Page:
I’m not sure that I’ve ever seen a film or work of art that in any way glorifies child rape. I’ve never seen any context in which sexually assaulting a child is viewed favorably. Given our overwhelming disapproval of such acts, it makes perfect sense that when they occur we are genuinely outraged and shocked. What is less clear is how we justify that same outrage and shock over senseless acts of violence; acts we constantly glamorize, glorify and celebrate in our everyday lives. 

What happened in Aurora, Colorado was an absolute tragedy. A gunman opened fire at a midnight premier of the new movie, The Dark Knight Rises. 70 people were shot and of those, 12 were killed. Certainly our thoughts and prayers extend to the victims and their families first and foremost. After this, we must think critically about this tragedy and ask ourselves some tough questions.

In the first place, we must seriously ask ourselves whether we, as a nation, still have the moral authority to be outraged when there is gun violence. Let me be clear: I’m not speaking of the victims or their families; I’m talking to the rest of us. Can we truly be outraged? We are outraged by the child rapist, for we in no way celebrate his actions nor do we lend them our support. However, over the weekend we all paid to sit and watch a Batman movie loaded with violence from start to finish. We clapped, cheered and celebrated every bloody, violent moment. After celebrating violence, can we be outraged when it manifests in the real world?

My point is not that violent movies and video games cause violence. Neither am I arguing that somehow we are bad people for going to see Batman. What I am suggesting, however, is there is an inconsistency in our thinking. Once again, no one celebrates the child rapist in movies, music or anywhere else. Therefore, it seems completely logical that we should be outraged and shocked when a child is raped. Yet we glorify violence in our music, movies and our choices of entertainment (think MMA etc.). We love it.  It is only when that which we glorify pays a personal, human visit that we abhor it. 
Perhaps if we treated murder and gun violence the way we treated pedophilia the matter would be less confusing. Under those conditions, it would make sense that we reject acts of violence when they occur. Until that time, yes, it is somewhat perplexing that we constantly enjoy and crave blood but reject it when it comes. Batman, violent video games and sports are not responsible for what happened in Aurora. One lone gunman pulled the trigger. Even so, as a nation we provided the perpetrator with the notion that there was some admirable and redeeming quality to that which he did. When we admire hyper masculinity, violence and gun play, we should ask ourselves when it really happens, “are you not entertained?”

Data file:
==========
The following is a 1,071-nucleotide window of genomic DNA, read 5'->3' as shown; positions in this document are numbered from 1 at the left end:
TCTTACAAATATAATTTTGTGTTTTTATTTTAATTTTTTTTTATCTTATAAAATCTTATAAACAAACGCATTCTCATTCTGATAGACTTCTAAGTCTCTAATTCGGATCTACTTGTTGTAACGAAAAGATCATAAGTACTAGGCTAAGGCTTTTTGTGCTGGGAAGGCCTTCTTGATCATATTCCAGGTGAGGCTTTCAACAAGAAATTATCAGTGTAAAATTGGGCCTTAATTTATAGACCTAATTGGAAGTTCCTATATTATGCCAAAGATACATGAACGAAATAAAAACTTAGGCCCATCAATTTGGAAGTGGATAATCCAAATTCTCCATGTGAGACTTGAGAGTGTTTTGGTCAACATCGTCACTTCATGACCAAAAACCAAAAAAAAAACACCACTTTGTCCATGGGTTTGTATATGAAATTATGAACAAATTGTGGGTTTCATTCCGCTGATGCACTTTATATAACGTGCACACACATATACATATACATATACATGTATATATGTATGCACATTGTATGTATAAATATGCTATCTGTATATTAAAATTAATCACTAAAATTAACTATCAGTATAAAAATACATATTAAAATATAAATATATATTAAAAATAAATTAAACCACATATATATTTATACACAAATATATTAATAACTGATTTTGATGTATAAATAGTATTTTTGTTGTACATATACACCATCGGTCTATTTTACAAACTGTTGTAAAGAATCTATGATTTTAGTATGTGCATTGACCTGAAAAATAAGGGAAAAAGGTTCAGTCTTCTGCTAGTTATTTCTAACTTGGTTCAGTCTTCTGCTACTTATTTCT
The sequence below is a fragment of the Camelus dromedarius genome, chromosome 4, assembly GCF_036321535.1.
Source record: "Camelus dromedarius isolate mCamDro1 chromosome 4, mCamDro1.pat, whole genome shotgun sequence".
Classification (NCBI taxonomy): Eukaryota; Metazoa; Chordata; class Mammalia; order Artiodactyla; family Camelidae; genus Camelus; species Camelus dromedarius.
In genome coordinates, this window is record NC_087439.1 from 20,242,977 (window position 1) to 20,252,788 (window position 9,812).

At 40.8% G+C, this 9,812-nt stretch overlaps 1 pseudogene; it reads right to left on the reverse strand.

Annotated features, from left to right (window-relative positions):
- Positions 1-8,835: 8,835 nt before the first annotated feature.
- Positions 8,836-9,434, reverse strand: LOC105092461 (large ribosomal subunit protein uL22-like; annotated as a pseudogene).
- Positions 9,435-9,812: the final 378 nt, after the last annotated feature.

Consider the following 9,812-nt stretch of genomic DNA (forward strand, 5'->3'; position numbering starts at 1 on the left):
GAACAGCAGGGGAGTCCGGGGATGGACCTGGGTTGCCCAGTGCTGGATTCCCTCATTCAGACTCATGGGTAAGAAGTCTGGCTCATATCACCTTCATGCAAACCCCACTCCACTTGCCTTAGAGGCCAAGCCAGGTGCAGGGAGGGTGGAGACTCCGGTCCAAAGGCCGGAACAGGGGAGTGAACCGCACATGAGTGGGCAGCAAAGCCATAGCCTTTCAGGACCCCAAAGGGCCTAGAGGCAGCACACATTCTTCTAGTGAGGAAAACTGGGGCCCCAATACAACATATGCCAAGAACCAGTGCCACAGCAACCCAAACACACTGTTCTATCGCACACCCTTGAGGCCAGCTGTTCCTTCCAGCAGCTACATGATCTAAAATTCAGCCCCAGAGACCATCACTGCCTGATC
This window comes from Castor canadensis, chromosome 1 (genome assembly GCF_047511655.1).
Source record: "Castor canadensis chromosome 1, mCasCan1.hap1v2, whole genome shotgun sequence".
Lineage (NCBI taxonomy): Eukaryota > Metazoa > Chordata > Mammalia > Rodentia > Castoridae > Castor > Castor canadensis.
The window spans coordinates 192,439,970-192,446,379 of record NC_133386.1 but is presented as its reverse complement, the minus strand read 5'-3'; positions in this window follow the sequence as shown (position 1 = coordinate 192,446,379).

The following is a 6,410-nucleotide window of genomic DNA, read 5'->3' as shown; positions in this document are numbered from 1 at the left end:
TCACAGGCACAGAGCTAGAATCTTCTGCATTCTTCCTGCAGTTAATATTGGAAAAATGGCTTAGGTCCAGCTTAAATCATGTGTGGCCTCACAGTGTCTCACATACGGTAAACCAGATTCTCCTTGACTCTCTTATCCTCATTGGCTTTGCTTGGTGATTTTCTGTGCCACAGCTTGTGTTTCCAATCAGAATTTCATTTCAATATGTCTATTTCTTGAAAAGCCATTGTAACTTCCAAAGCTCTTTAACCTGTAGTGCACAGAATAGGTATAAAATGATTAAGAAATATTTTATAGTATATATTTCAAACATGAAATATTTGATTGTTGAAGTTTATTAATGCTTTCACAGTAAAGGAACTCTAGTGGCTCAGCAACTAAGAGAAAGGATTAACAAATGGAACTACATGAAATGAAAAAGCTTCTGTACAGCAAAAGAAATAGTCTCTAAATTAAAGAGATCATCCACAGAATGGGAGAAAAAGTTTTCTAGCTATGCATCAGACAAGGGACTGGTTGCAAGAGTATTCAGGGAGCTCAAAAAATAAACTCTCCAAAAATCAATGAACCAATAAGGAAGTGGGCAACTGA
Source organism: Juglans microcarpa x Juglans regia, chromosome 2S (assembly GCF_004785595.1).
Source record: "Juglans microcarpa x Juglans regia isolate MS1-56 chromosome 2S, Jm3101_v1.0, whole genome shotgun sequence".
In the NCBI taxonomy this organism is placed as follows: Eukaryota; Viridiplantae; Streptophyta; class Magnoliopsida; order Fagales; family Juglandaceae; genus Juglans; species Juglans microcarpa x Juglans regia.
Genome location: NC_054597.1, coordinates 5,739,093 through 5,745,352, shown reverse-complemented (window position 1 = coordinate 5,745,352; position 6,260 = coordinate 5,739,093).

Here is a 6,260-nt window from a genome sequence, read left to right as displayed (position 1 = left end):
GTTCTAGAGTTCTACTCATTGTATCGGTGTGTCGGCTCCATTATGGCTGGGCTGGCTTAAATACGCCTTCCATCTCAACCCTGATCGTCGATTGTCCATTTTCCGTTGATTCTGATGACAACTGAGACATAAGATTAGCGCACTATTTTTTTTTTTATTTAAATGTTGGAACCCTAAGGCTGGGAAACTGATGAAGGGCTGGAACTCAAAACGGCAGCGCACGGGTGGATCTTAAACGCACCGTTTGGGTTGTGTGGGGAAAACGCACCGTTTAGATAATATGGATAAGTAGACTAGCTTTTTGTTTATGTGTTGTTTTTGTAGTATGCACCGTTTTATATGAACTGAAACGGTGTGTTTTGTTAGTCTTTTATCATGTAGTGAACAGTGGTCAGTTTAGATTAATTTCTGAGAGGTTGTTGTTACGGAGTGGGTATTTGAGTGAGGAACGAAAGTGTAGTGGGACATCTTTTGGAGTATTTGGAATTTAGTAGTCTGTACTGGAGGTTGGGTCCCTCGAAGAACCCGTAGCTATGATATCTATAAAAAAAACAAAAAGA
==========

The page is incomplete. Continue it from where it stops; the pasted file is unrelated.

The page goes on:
3 comments

Duane Terrell

Movies:
What people generally like are larger than life stories where good triumps over evil and if it means things have to blow up for half and hour and bad guys get shot left and right then fine, all the better. If violence was what people were "celeberating" then the transformers (and possibley the Friday 13th) movies would have been held as some of the greatest movies of all time.

People are convinced that bad guys use the system to their advatage all the time and take advantage of the rest of us without firing a shot. People want that carnal indivual to come in and have the courage to do what's necessary to defeat evil. (This is the main reason Jews do not accept Jesus as the Messiah. They are looking for Rambo not Joel Osteen.)

Media:
Again, larger than life stories gets people's attention. It's the reason why a movie about MLK would bee seen where as a movie about my life would be boring and people wouldn't see it. People don't need the media to give them a story about some guys harddrive that crashed. They are interested in a story where a bomb blew up and flung a grand mother in to a tree and she survived.

People who make it a point to "glory" gun play, special effects etc (see star wars prequals) often find that their products don't sell very well or are critized negatively, unless you are George Lucas who has a francise with name recognition but even that wears off after awhile.

Is sex with children "larger than life"? I guess in a sense it is, but can anyone think of a reason it could be used to enable good to triumph over evil? And so in any context child porn is frowned up and rightfully so.

What this guy did in colorado was not good triumping over evil. It's what happens in the begining of the movie before Arnold Swartznegger investigates who's behind it and murders and tortures all the bastards resopnsible for it.

Eric Williams

I believe America has a love affair with guns and violence period. Bad boys wielding guns get just as much, if not more, fanfare as the hero. Just look at America's fascination with prohibition era monsters. Elliott Ness is the least talked about character (albeit he worked for the IRS). When I was in college, so many people had movie posters of scarface, the godfather, and many other shoot-em up movies taped to there walls. Not to mention hangers rap and heavy metal. Nevertheless, we will be at the next candlelight vigil in our neighbor when someone falls victim of these very acts that we openly call entertainment.

Eric Williams

"Prohibition era mobsters", "gangster rap"

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